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Office Pets. Part II: Blacky and Felix

This is the second (and last) part of our blog series about office pets. This time, we show off Blacky and Felix, two brothers. They are six years old, curious, and always hungry. more ...

Check if or check that? Or: Have you tried turning if off and on again?

How often do we read or write that we should check something? Example: "Check if the computer is connected to power." Clear message, no misunderstanding. But what if it says: "Check that the computer is connected to power." more ...

Ten questions for Ines Lasch, intern at parson

Ines Lasch just finished her vocational training as a technical writer and is doing an eight-week internship at parson. We asked her ten questions. more ...

Vocational Training for Technical Communicators. How Does it Work?

Anja Schiel, trainee, and Ulrike Parson, CEO of parson AG, offer their insights into the vocational training for technical communicators. more ...

Make Technical Documentation Intelligent - From Content Management to Content Delivery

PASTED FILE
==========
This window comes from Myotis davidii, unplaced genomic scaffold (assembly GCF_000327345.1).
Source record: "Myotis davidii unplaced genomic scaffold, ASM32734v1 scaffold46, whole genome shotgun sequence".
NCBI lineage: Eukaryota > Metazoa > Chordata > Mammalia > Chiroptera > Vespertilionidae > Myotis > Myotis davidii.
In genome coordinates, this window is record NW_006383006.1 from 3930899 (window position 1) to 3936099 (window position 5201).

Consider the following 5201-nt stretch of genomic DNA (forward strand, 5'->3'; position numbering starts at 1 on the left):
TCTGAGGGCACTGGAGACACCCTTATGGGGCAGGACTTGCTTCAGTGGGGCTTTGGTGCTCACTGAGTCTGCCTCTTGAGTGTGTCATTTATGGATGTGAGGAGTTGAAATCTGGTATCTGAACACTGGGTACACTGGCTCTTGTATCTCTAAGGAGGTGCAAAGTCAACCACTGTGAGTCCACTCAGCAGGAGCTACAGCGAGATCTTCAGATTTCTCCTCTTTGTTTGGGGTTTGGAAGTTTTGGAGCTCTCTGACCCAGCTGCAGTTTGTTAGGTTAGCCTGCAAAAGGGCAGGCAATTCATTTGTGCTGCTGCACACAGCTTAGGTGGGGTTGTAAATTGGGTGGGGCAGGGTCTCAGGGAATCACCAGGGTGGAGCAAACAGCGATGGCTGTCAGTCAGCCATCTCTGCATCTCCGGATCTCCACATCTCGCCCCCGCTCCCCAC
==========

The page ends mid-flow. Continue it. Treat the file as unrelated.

In this article, Martin Kreutzer and Ulrike Parson describe how you fill content-delivery portals with intelligent information so that users quickly get the right answers to their questions. more ...

Please find enclosed the actual figures

Since I asked for the current figures, I realize that the author of that line made one of the classic mistakes, also known as false friend. 

And no wonder that one sticks. "Actual" sounds like the German word "aktuell", which translates into "current" or "present".  "Actual", however, means "real" or "exact". So we'd better enclose the current figures. Unless, of course, I am asked to send the actual figures, not an estimate. See note below for information on usage. It remains difficult, my friends.

Usage note: actual / current / present
Actual does not mean current or present. It means "real" or "exact", and is often used in contrast with something that is not seen as real or exact: I need the actual figures, not an estimate. Present means "existing or happening now": How long have you been in your present job? Current also means "existing or happening now", but can suggest that the situation is temporary: The factory cannot continue its current level of production. Actually does not mean "at the present time". Use currently, at present or at the moment instead.

*Source: http://www.oxfordlearnersdictionaries.com/definition/english/actual

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